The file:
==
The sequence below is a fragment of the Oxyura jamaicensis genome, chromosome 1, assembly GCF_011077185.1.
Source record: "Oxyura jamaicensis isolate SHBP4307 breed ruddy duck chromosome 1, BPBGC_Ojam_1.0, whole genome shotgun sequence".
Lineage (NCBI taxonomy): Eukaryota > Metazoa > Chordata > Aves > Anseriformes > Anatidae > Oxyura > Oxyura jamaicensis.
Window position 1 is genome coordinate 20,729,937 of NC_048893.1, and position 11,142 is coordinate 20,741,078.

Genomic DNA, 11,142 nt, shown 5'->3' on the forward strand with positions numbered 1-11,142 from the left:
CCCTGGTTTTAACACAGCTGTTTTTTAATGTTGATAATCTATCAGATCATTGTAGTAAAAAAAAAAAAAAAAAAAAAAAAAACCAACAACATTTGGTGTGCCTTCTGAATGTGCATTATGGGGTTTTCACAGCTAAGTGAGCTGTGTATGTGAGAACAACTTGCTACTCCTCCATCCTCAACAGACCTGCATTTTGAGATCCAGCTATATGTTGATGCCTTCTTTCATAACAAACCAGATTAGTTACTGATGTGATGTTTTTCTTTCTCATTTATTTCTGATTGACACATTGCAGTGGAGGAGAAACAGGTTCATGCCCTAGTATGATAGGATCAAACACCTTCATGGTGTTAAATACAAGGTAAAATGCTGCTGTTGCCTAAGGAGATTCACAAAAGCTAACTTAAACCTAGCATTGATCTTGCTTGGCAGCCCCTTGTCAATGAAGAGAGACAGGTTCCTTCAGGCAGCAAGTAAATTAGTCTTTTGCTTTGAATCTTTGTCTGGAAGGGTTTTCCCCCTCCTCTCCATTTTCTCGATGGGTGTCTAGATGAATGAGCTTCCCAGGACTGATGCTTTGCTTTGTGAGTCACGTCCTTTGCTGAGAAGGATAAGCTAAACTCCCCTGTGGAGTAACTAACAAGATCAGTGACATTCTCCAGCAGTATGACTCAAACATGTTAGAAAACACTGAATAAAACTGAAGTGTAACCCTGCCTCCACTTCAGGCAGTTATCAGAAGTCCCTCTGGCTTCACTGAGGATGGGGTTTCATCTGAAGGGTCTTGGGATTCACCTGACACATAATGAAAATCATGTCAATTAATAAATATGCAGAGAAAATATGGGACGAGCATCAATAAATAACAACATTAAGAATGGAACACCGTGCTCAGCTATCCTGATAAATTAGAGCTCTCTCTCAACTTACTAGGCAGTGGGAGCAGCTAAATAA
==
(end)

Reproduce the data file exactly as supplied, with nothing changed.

The sequence below is a fragment of the Oxyura jamaicensis genome, chromosome 1, assembly GCF_011077185.1.
Source record: "Oxyura jamaicensis isolate SHBP4307 breed ruddy duck chromosome 1, BPBGC_Ojam_1.0, whole genome shotgun sequence".
Lineage (NCBI taxonomy): Eukaryota > Metazoa > Chordata > Aves > Anseriformes > Anatidae > Oxyura > Oxyura jamaicensis.
Window position 1 is genome coordinate 20,729,937 of NC_048893.1, and position 11,142 is coordinate 20,741,078.

Genomic DNA, 11,142 nt, shown 5'->3' on the forward strand with positions numbered 1-11,142 from the left:
CCCTGGTTTTAACACAGCTGTTTTTTAATGTTGATAATCTATCAGATCATTGTAGTAAAAAAAAAAAAAAAAAAAAAAAAAACCAACAACATTTGGTGTGCCTTCTGAATGTGCATTATGGGGTTTTCACAGCTAAGTGAGCTGTGTATGTGAGAACAACTTGCTACTCCTCCATCCTCAACAGACCTGCATTTTGAGATCCAGCTATATGTTGATGCCTTCTTTCATAACAAACCAGATTAGTTACTGATGTGATGTTTTTCTTTCTCATTTATTTCTGATTGACACATTGCAGTGGAGGAGAAACAGGTTCATGCCCTAGTATGATAGGATCAAACACCTTCATGGTGTTAAATACAAGGTAAAATGCTGCTGTTGCCTAAGGAGATTCACAAAAGCTAACTTAAACCTAGCATTGATCTTGCTTGGCAGCCCCTTGTCAATGAAGAGAGACAGGTTCCTTCAGGCAGCAAGTAAATTAGTCTTTTGCTTTGAATCTTTGTCTGGAAGGGTTTTCCCCCTCCTCTCCATTTTCTCGATGGGTGTCTAGATGAATGAGCTTCCCAGGACTGATGCTTTGCTTTGTGAGTCACGTCCTTTGCTGAGAAGGATAAGCTAAACTCCCCTGTGGAGTAACTAACAAGATCAGTGACATTCTCCAGCAGTATGACTCAAACATGTTAGAAAACACTGAATAAAACTGAAGTGTAACCCTGCCTCCACTTCAGGCAGTTATCAGAAGTCCCTCTGGCTTCACTGAGGATGGGGTTTCATCTGAAGGGTCTTGGGATTCACCTGACACATAATGAAAATCATGTCAATTAATAAATATGCAGAGAAAATATGGGACGAGCATCAATAAATAACAACATTAAGAATGGAACACCGTGCTCAGCTATCCTGATAAATTAGAGCTCTCTCTCAACTTACTAGGCAGTGGGAGCAGCTAAATAA